Legally speaking, you are responsible for the entire lease. So, if you have five months left on the lease, you are responsible for paying the rent for each of the five months. On the other hand, the security deposit must be returned to you upon completed payment of the entire lease, provided there's no damage.
In most cases, you are only responsible for paying the lease until the landlord can find someone else to move in. Indeed, this may actually be a legal requirement, and if you can show that the landlord refused to rent after you had moved out and informed the landlord that you had moved out, you will likely not be responsible for the rent going forward. That is, if you move out with five months left and someone else calls the landlord and tries to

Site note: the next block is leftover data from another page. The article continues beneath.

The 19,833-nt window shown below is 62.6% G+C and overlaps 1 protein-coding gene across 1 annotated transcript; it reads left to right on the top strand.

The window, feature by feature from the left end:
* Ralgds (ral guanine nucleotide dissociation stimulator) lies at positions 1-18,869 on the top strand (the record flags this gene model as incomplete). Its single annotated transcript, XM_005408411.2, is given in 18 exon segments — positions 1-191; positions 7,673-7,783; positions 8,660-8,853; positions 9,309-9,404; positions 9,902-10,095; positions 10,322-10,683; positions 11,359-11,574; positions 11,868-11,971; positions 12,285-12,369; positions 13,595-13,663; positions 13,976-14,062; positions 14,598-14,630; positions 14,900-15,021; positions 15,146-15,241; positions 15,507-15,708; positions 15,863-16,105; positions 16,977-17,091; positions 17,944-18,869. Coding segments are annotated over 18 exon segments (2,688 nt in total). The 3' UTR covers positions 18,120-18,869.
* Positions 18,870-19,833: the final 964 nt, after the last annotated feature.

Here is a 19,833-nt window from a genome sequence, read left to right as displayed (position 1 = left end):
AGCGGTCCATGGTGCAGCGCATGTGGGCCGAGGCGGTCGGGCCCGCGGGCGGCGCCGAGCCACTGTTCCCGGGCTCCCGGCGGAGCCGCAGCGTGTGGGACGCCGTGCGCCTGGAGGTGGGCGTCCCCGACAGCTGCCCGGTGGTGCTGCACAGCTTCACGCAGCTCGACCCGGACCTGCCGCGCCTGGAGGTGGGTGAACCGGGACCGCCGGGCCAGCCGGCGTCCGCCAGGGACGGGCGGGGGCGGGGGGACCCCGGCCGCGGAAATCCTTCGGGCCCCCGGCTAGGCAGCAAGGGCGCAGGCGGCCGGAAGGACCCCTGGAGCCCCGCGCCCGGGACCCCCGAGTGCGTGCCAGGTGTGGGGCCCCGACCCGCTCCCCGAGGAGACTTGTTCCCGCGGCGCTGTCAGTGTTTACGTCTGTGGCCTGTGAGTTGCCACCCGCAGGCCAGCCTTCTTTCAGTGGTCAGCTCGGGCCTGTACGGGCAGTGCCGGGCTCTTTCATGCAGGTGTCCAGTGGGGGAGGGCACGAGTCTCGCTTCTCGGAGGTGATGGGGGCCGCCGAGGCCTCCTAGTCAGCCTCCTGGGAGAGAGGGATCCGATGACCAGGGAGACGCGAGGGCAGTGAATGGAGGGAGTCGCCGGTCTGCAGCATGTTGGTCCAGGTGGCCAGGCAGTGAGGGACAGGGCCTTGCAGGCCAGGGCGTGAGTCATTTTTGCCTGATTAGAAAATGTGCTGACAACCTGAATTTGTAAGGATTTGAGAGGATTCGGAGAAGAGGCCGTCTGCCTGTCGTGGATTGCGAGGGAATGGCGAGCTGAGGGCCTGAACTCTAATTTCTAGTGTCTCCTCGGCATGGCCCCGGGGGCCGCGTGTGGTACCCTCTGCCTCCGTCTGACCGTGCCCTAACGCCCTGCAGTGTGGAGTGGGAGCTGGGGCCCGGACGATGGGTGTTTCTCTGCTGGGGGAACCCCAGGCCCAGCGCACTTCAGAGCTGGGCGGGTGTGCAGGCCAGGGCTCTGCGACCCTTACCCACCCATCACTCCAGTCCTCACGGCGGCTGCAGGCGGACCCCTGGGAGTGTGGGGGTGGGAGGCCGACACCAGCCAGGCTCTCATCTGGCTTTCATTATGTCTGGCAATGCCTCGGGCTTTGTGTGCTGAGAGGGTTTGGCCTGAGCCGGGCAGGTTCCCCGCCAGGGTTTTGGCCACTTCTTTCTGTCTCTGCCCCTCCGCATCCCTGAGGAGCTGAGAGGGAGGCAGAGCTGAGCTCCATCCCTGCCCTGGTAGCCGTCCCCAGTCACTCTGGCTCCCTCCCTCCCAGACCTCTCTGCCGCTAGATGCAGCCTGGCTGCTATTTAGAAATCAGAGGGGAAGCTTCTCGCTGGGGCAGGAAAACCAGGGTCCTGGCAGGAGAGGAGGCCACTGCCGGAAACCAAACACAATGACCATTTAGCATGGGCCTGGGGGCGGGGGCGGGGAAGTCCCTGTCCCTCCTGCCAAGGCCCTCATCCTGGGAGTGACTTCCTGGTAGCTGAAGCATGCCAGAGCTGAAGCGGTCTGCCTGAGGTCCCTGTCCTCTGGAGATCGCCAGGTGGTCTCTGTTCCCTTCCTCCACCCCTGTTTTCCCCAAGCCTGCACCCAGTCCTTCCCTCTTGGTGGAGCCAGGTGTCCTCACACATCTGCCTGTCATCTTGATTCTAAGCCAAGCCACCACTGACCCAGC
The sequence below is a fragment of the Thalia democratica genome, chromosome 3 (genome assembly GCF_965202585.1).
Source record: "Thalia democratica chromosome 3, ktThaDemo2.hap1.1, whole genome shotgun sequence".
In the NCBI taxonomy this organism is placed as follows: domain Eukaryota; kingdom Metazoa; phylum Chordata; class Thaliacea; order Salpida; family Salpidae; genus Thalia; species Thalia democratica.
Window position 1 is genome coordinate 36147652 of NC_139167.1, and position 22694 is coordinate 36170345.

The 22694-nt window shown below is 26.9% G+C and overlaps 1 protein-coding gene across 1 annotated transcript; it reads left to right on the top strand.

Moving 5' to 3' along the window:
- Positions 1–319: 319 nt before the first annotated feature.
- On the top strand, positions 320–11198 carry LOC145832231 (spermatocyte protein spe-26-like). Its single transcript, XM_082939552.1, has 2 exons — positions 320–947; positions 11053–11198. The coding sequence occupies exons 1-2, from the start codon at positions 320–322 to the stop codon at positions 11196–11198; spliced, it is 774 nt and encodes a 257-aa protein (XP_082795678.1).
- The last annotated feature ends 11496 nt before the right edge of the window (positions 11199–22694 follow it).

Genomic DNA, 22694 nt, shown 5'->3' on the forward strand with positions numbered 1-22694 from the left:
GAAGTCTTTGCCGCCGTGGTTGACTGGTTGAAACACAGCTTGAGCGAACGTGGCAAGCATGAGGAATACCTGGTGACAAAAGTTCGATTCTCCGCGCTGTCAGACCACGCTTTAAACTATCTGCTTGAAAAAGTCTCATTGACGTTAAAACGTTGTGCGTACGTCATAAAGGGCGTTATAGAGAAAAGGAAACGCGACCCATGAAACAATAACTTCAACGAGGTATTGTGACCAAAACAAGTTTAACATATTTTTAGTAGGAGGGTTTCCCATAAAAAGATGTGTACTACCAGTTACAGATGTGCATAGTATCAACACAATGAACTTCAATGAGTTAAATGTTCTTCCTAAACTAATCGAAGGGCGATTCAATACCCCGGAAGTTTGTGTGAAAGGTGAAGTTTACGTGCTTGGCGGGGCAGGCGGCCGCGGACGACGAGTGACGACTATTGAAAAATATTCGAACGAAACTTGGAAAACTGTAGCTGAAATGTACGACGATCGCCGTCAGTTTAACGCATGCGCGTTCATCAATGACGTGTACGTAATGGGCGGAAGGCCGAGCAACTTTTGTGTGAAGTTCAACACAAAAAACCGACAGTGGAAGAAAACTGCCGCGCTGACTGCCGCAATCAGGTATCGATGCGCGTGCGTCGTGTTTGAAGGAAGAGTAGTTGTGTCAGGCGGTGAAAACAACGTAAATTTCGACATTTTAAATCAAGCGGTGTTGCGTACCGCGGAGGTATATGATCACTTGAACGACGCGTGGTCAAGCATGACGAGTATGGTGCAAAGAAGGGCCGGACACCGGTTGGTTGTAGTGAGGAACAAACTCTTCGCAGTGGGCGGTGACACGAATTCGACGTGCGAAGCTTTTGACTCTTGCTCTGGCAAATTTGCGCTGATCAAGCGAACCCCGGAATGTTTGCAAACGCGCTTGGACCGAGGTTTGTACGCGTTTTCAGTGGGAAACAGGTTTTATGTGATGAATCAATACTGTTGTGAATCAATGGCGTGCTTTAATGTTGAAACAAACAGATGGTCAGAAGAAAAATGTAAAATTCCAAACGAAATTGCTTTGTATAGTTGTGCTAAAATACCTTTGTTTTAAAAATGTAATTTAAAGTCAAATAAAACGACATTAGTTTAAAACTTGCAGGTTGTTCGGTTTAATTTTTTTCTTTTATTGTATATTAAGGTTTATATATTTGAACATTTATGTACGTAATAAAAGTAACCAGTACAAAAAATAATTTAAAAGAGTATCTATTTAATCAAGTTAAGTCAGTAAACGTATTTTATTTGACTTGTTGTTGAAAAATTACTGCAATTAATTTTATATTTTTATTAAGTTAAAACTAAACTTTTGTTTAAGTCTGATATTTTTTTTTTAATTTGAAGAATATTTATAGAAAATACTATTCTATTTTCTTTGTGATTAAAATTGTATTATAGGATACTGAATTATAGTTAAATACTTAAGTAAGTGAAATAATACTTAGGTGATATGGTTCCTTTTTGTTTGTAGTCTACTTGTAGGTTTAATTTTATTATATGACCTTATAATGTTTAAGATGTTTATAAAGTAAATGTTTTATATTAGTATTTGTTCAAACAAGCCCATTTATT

move in, a month later, you will only be responsible for one month of rent. Note that you may have to sue, however, and would have to offer proof that the landlord refused to rent the empty apartment.
The best course of action is to talk to your landlord and see if you can terminate the lease early. Depending on the rental situation, the landlord may be willing to do this with sufficient notice and perhaps payment of a month or two of rent.
If you decide to simply skip out on your lease, the landlord will, in most cases, not bother actively trying to get the remainder of the lease payment from you, but will most likely put a valid black mark on your credit report if you abandon your lease and refuse to pay your obligation.